In the wake of several incidents where counterfeit batteries have been blamed for exploding Nokia cellular phones, the company announced on Thursday plans to step up its fight against counterfeiters with "aggressive, regional anti-counterfeit measures."
In October, Nokia blamed three incidents of exploding handsets that injured users--two in the Netherlands and one in Vietnam--on counterfeit batteries manufactured by unauthorized suppliers.
A Nokia user in Thailand was injured earlier this month after his Nokia 3310 exploded. He admitted he had bought a cheap battery for the phone from a discount dealer.
Nokia's fight against the distribution and sale of counterfeit batteries, which are generally cheaper and often indistinguishable from the genuine article, is not new. More than 5 million counterfeit batteries have been seized and destroyed worldwide since the beginning of this year, the company said in a statement.
But the problem remains serious and counterfeit batteries have even fooled consumer safety groups, Nokia said. On Wednesday, a Belgian consumer group, Test-Aankoop, announced that a test which declared Nokia batteries unsafe had been unreliable as counterfeit batteries had likely been included, it said. Test-Aankoop has agreed to a new, independent test using approved Nokia batteries and will release the results of that test soon, it said.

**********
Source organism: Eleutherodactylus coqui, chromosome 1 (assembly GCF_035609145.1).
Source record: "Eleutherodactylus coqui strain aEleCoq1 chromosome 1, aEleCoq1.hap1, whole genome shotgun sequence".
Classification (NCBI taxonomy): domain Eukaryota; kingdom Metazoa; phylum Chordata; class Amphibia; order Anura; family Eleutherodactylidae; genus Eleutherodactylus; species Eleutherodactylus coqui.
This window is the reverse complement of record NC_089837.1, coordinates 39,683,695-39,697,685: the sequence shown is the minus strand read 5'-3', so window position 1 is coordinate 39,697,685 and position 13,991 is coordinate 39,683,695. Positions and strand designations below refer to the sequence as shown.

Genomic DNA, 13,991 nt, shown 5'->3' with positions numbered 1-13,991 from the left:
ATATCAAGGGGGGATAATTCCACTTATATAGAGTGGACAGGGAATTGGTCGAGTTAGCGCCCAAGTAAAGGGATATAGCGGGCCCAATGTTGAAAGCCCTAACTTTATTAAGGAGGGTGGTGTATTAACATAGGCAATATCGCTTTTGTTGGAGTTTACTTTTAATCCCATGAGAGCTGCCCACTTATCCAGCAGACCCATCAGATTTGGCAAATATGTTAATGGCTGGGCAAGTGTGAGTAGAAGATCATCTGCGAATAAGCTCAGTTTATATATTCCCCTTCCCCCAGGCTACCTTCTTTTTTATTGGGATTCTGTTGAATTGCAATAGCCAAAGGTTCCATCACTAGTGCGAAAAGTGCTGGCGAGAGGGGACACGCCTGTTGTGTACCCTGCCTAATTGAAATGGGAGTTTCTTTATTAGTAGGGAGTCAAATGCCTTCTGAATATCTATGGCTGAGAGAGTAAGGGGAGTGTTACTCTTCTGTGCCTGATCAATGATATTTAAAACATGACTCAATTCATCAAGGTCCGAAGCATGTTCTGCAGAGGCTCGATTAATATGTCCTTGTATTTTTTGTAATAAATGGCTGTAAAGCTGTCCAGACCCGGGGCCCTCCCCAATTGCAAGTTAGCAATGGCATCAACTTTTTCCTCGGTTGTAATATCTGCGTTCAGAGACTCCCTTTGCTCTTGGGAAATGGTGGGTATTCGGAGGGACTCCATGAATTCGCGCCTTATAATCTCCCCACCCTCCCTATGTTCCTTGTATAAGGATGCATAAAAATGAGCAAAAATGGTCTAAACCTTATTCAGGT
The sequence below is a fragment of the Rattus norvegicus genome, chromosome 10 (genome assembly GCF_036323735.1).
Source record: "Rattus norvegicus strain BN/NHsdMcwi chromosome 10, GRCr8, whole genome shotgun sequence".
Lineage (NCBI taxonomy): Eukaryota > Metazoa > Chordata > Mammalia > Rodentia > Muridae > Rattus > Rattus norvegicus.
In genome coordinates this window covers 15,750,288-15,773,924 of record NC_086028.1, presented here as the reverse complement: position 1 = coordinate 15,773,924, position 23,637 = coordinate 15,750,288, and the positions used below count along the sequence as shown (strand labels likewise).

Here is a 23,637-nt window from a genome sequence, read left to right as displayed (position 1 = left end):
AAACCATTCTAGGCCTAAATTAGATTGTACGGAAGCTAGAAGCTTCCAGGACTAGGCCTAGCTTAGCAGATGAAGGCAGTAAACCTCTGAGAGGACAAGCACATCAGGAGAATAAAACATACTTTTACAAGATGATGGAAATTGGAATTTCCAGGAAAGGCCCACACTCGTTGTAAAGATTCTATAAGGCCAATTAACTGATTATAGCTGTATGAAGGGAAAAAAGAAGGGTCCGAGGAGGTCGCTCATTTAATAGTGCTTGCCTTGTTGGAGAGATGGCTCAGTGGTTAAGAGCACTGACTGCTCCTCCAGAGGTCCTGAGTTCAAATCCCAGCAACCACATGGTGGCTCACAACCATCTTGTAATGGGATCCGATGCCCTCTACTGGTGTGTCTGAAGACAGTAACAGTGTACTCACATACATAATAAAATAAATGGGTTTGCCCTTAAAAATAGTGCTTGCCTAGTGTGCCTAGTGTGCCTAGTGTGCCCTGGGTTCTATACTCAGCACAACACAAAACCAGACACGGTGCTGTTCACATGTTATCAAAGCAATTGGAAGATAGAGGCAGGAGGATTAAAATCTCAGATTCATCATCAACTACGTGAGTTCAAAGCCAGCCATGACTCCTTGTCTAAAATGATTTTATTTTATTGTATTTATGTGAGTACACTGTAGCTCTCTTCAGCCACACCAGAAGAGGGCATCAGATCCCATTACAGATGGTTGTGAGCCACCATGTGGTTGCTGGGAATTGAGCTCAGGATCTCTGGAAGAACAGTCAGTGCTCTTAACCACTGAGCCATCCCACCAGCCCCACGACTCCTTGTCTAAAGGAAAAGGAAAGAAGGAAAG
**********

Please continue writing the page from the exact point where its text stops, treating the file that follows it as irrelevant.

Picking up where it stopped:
Nokia plans to step up its fight against the counterfeiters, described by the company in a statement as "a very sophisticated enemy." However, the company declined to detail its planned anti-counterfeiting measures, saying it did not want to give counterfeiters advance notice of its plans.
In the meantime, the company plans to post information on its Web site to help users differentiate between batteries that are approved for use in Nokia phones and counterfeit models, it said.